“The computer world is like an intellectual Wild West, in which you can shoot anyone you wish with your ideas, if you’re willing to risk the consequences.” –from “Hackers & Painters: Big Ideas from the Computer Age,” by Paul Graham We are living in the computer age, in a world increasingly designed and engineered by computer programmers and software designers, by people who call themselves hackers. Who are these people, what motivates them, and why should you care? Consider these facts: Everything around us is turning into computers. Your typewriter is gone, replaced by a computer. Your phone has turned into a computer. So has your camera. Soon your TV will. Your car was not only designed on computers, but has more processing power in it than a room-sized mainframe did in 1970. Letters, encyclopedias, newspapers, and even your local store are being replaced by the Internet. “Hackers & Painters: Big Ideas from the Computer Age,” by Paul Graham, explains this world and the motivations of the people who occupy it. In clear, thoughtful prose that draws on illuminating historical examples, Graham takes readers on an unflinching exploration into what he calls “an intellectual Wild West.” The ideas discussed in this book will have a powerful and lasting impact on how we think, how we work, how we develop technology, and how we live. Topics include the importance of beauty in software design, how to make wealth, heresy and free speech, the programming language renaissance, the open-source movement, digital design, internet startups, and more. And here’s a taste of what you’ll find in “Hackers & Painters”: “In most fields the great work is done early on. The paintings made between 1430 and1500 are still unsurpassed. Shakespeare appeared just as professional theater was being born, and pushed the medium so far that every playwright since has had to live in his shadow. Albrecht Durer did the same thing with engraving, and Jane Austen with the novel. Over and over we see the same pattern. A new medium appears, and people are so excited about it that they explore most of its possibilities in the first couple generations. Hacking seems to be in this phase now. Painting was not, in Leonardo’s time, as cool as his work helped make it. How cool hacking turns out to be will depend on what we can do with this new medium.” Andy Hertzfeld, co-creator of the Macintosh computer, says about “Hackers & Painters”: “Paul Graham is a hacker, painter and a terrific writer. His lucid, humorous prose is brimming with contrarian insight and practical wisdom on writing great code at the intersection of art, science and commerce.” Paul Graham, designer of the new Arc language, was the creator of Yahoo Store, the first web-based application. In addition to his PhD in Computer Science from Harvard, Graham also studied painting at the Rhode Island School of Design and the Accademia di Belle Arti in Florence.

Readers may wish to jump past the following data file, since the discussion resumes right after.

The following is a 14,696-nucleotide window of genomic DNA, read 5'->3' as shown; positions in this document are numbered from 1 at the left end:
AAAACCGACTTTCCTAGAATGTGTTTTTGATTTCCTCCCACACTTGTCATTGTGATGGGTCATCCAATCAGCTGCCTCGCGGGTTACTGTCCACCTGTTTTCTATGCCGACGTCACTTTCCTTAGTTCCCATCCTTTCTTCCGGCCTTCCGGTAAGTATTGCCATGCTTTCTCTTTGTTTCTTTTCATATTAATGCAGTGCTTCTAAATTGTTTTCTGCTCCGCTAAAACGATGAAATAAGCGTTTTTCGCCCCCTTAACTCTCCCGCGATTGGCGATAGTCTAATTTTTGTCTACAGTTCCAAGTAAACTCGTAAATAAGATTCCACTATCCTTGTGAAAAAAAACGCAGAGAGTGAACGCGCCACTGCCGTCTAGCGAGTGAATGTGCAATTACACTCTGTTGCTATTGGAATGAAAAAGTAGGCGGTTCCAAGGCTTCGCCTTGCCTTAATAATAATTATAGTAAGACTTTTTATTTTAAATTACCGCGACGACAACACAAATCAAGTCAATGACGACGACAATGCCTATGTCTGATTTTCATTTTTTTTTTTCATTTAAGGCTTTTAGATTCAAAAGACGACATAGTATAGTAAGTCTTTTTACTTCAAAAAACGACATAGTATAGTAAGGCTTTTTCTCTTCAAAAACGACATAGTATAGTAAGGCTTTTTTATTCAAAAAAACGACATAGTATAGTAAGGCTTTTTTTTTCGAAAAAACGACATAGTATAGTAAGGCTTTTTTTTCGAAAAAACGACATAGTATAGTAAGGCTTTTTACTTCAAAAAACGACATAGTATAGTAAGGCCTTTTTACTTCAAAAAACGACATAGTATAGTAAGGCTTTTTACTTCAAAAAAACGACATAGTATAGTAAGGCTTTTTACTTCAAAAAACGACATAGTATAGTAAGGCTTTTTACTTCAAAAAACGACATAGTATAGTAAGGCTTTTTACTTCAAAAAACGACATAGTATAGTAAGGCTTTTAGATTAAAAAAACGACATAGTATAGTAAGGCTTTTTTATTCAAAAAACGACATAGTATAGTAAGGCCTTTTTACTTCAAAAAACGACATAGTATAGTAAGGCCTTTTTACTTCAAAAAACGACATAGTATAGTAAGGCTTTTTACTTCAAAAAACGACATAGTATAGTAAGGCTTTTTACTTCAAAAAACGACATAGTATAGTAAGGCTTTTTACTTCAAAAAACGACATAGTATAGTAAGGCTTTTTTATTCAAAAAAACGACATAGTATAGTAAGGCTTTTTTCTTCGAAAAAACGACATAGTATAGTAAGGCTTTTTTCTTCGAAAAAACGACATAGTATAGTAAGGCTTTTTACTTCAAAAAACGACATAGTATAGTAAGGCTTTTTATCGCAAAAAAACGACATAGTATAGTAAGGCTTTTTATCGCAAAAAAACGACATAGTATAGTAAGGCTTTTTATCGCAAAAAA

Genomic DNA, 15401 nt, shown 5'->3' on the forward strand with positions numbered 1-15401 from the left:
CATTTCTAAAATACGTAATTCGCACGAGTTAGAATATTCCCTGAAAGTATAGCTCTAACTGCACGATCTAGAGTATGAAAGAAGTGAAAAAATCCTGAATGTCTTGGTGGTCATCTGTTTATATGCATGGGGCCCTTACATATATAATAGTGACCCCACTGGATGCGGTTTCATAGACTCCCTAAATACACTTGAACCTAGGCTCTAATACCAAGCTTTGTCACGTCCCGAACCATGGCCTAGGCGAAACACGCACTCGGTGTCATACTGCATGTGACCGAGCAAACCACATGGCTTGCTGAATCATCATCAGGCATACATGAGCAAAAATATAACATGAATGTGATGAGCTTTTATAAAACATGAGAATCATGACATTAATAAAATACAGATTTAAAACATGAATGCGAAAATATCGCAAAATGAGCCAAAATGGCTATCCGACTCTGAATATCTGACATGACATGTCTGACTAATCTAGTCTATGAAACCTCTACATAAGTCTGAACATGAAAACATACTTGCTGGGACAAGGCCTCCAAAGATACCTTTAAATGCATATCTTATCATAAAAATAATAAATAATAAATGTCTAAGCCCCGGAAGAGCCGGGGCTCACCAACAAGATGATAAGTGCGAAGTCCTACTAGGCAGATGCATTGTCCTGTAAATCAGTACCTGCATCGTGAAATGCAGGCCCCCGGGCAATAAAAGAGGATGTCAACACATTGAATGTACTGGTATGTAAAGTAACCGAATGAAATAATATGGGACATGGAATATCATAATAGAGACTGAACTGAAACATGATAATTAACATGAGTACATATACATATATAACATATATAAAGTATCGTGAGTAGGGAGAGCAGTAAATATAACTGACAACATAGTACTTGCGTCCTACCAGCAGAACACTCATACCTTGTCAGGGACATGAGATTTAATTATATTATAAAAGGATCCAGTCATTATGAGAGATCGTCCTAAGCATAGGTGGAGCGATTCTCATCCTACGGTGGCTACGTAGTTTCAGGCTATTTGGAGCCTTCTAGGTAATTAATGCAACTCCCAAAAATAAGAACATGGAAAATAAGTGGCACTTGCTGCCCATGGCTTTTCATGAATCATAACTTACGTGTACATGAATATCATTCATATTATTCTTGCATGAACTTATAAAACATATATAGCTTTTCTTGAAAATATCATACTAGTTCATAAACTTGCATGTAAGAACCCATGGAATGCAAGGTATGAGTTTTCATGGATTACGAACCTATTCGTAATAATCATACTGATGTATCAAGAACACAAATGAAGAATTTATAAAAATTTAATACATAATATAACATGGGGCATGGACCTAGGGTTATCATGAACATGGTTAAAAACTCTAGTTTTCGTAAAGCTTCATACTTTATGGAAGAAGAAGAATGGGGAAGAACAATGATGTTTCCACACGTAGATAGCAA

I want to have a personal business card. All the cool kids have one. The thing is, as you know from reading my blog, I am a bit eccentric. Just a plain ol’ boring business card won’t do.
I ventured forth into the depth of Interweb to find out about fancy business cards. One of the more useful articles was found on Robert Scoble’s blog, of all places. He has some good pointers.
Unfortunately I can’t do a card that will say “go and type in Michael into google and click 47234524th page of results”. It’s because I hope that you all will link to my blog and my pagerank will improve some day.